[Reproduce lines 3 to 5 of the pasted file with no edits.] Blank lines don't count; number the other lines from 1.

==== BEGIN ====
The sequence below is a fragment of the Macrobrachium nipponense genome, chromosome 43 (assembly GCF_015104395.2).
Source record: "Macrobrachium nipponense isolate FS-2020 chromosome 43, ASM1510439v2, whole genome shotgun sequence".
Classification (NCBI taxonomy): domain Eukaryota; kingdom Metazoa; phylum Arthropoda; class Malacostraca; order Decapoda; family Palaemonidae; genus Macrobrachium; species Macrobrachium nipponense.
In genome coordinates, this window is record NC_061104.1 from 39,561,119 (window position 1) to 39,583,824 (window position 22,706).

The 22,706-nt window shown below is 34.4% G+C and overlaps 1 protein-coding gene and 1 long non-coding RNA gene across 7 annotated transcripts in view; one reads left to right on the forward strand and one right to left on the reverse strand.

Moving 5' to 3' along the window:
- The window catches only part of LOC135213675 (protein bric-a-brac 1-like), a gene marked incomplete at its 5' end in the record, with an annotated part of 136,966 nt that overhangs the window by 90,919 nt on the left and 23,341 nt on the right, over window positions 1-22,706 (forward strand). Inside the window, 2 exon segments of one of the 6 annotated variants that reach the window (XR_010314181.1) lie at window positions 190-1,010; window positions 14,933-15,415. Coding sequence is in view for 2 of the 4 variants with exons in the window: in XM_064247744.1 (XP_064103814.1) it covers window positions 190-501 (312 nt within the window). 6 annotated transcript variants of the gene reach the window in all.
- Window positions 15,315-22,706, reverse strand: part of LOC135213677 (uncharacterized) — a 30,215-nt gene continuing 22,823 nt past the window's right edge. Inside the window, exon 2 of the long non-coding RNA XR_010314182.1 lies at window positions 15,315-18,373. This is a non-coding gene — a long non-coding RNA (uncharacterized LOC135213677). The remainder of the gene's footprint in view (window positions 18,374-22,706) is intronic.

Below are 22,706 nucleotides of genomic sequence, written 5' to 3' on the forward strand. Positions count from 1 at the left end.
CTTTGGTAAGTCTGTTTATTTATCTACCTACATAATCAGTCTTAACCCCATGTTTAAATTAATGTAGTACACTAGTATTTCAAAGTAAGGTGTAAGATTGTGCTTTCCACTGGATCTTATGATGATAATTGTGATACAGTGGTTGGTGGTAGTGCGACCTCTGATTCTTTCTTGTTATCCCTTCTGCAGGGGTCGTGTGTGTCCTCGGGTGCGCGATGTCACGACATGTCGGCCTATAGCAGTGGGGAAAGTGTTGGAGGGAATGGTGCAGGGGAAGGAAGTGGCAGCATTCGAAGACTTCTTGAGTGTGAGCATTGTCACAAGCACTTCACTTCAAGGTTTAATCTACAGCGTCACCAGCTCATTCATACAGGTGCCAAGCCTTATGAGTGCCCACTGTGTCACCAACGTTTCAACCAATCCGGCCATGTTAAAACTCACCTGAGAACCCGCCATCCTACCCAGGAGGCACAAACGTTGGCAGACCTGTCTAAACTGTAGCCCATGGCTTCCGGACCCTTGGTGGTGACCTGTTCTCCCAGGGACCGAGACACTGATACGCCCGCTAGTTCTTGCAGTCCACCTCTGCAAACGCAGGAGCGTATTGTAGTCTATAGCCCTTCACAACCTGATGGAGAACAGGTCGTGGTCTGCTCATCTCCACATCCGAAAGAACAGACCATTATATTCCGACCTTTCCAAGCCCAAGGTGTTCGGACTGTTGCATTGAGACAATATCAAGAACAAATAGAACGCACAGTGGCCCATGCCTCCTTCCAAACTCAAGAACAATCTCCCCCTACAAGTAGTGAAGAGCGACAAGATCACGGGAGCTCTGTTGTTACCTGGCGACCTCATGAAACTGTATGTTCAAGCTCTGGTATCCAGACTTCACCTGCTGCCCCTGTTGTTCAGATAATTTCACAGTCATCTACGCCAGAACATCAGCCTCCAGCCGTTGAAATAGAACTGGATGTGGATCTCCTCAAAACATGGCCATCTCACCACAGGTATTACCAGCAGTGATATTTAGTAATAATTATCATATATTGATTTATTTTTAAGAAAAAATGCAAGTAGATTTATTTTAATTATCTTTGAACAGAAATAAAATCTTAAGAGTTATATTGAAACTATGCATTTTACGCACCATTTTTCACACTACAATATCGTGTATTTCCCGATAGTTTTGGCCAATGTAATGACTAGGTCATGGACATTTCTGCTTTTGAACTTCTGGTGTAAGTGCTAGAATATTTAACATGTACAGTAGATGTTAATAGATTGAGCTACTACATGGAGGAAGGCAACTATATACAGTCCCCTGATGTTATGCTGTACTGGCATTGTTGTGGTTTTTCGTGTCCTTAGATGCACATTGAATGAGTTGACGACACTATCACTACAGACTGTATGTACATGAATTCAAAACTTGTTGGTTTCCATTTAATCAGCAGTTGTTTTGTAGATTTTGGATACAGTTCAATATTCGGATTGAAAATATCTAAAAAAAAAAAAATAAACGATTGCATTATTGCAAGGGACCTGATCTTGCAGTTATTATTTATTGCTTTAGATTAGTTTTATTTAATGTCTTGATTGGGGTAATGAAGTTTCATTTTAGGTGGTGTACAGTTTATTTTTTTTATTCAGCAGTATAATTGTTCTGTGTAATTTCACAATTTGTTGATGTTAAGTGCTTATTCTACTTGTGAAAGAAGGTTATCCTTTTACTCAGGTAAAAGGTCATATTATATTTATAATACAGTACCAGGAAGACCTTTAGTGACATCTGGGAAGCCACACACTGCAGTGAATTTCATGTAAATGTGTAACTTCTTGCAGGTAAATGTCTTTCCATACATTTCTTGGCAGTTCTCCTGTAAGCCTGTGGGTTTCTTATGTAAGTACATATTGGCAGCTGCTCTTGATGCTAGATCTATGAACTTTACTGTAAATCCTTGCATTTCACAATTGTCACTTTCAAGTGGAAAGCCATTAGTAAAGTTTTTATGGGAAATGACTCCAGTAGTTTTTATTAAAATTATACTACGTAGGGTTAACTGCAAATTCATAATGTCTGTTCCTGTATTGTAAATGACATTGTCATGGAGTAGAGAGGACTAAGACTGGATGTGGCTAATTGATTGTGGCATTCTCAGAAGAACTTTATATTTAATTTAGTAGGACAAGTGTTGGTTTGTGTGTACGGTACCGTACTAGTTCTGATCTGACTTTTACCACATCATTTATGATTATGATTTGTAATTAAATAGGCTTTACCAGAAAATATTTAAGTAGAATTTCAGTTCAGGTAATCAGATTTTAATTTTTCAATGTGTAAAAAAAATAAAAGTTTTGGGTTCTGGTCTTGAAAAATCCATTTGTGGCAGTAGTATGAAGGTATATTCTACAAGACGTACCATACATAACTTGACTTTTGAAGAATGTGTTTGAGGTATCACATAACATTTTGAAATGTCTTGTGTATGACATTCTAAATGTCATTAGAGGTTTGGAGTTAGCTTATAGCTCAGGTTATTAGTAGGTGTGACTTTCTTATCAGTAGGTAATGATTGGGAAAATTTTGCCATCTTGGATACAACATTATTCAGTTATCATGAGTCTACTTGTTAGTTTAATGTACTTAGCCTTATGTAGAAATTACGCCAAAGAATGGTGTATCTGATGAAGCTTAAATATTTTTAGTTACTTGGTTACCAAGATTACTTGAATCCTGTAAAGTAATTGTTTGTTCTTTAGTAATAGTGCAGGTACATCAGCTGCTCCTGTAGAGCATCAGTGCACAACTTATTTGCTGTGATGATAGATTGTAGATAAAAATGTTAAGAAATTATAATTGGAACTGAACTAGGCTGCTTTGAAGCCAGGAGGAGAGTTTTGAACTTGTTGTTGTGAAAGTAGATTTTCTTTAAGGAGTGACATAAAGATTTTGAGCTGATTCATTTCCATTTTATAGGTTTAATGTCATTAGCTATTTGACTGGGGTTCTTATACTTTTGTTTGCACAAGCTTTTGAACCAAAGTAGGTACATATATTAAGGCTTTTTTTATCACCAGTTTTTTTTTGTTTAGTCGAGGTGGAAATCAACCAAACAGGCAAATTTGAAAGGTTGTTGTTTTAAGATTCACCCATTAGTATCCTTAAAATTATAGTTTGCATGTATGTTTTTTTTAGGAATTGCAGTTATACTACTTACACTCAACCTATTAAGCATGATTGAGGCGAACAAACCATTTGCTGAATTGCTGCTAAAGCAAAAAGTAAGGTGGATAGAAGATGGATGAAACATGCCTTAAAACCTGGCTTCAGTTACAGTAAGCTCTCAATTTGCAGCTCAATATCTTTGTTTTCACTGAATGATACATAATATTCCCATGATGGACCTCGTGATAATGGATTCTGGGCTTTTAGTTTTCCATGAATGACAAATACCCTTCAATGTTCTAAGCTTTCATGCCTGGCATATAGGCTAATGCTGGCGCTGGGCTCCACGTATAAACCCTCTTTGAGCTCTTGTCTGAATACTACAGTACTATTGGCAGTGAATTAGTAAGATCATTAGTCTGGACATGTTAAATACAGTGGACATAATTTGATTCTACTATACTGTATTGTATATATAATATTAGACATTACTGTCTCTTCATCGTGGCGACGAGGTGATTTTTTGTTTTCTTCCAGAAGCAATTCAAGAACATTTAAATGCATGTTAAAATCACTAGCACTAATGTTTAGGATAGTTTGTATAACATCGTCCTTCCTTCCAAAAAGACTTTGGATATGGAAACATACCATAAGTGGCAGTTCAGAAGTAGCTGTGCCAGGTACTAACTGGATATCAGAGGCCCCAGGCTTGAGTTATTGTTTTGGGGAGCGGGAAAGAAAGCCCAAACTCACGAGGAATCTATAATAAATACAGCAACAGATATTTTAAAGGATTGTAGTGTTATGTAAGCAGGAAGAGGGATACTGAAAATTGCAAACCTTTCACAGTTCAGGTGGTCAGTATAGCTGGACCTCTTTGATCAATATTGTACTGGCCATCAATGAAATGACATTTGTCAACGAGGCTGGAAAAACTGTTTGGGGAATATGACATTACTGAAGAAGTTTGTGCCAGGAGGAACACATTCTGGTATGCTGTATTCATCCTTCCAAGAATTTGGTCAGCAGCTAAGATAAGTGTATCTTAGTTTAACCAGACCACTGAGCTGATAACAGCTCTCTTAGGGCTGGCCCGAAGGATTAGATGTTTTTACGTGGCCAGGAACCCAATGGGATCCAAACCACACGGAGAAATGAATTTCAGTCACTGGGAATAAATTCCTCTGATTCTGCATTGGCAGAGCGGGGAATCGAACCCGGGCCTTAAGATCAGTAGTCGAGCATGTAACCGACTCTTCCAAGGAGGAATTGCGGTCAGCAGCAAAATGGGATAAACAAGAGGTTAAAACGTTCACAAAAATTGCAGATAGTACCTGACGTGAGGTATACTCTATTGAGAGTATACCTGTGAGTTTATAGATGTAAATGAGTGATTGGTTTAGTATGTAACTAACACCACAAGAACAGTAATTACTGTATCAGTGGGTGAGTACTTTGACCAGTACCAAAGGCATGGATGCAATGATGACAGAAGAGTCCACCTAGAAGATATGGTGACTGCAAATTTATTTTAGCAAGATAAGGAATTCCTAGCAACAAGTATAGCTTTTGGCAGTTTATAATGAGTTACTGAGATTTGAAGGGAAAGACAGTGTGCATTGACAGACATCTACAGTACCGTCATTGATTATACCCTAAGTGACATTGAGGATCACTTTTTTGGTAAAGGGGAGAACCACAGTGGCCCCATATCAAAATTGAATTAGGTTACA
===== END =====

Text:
Classification (NCBI taxonomy): domain Eukaryota; kingdom Metazoa; phylum Arthropoda; class Malacostraca; order Decapoda; family Palaemonidae; genus Macrobrachium; species Macrobrachium nipponense.
In genome coordinates, this window is record NC_061104.1 from 39,561,119 (window position 1) to 39,583,824 (window position 22,706).

The 22,706-nt window shown below is 34.4% G+C and overlaps 1 protein-coding gene and 1 long non-coding RNA gene across 7 annotated transcripts in view; one reads left to right on the forward strand and one right to left on the reverse strand.